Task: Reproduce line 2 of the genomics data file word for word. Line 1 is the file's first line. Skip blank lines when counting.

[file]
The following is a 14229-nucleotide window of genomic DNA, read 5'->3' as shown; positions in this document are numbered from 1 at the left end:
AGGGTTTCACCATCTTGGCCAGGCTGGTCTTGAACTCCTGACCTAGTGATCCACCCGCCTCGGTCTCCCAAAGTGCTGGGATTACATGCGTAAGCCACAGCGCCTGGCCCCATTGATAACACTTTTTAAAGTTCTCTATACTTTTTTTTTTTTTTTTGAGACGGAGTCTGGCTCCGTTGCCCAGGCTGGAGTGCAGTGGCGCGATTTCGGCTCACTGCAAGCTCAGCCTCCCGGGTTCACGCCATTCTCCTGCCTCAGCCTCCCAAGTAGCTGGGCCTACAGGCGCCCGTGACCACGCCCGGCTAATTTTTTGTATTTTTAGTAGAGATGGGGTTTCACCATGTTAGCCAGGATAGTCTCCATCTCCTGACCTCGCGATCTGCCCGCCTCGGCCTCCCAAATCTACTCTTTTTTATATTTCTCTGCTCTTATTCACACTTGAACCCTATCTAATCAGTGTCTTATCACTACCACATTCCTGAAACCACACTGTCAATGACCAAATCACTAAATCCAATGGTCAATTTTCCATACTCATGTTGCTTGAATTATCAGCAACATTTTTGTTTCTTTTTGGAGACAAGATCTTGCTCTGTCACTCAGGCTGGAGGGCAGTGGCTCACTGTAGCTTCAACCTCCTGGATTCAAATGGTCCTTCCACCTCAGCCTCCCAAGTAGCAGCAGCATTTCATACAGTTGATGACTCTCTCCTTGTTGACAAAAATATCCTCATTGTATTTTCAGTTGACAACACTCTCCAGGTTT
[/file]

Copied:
AGGGTTTCACCATCTTGGCCAGGCTGGTCTTGAACTCCTGACCTAGTGATCCACCCGCCTCGGTCTCCCAAAGTGCTGGGATTACATGCGTAAGCCACAGCGCCTGGCCCCATTGATAACACTTTTTAAAGTTCTCTATACTTTTTTTTTTTTTTTTGAGACGGAGTCTGGCTCCGTTGCCCAGGCTGGAGTGCAGTGGCGCGATTTCGGCTCACTGCAAGCTCAGCCTCCCGGGTTCACGCCATTCTCCTGCCTCAGCCTCCCAAGTAGCTGGGCCTACAGGCGCCCGTGACCACGCCCGGCTAATTTTTTGTATTTTTAGTAGAGATGGGGTTTCACCATGTTAGCCAGGATAGTCTCCATCTCCTGACCTCGCGATCTGCCCGCCTCGGCCTCCCAAATCTACTCTTTTTTATATTTCTCTGCTCTTATTCACACTTGAACCCTATCTAATCAGTGTCTTATCACTACCACATTCCTGAAACCACACTGTCAATGACCAAATCACTAAATCCAATGGTCAATTTTCCATACTCATGTTGCTTGAATTATCAGCAACATTTTTGTTTCTTTTTGGAGACAAGATCTTGCTCTGTCACTCAGGCTGGAGGGCAGTGGCTCACTGTAGCTTCAACCTCCTGGATTCAAATGGTCCTTCCACCTCAGCCTCCCAAGTAGCAGCAGCATTTCATACAGTTGATGACTCTCTCCTTGTTGACAAAAATATCCTCATTGTATTTTCAGTTGACAACACTCTCCAGGTTT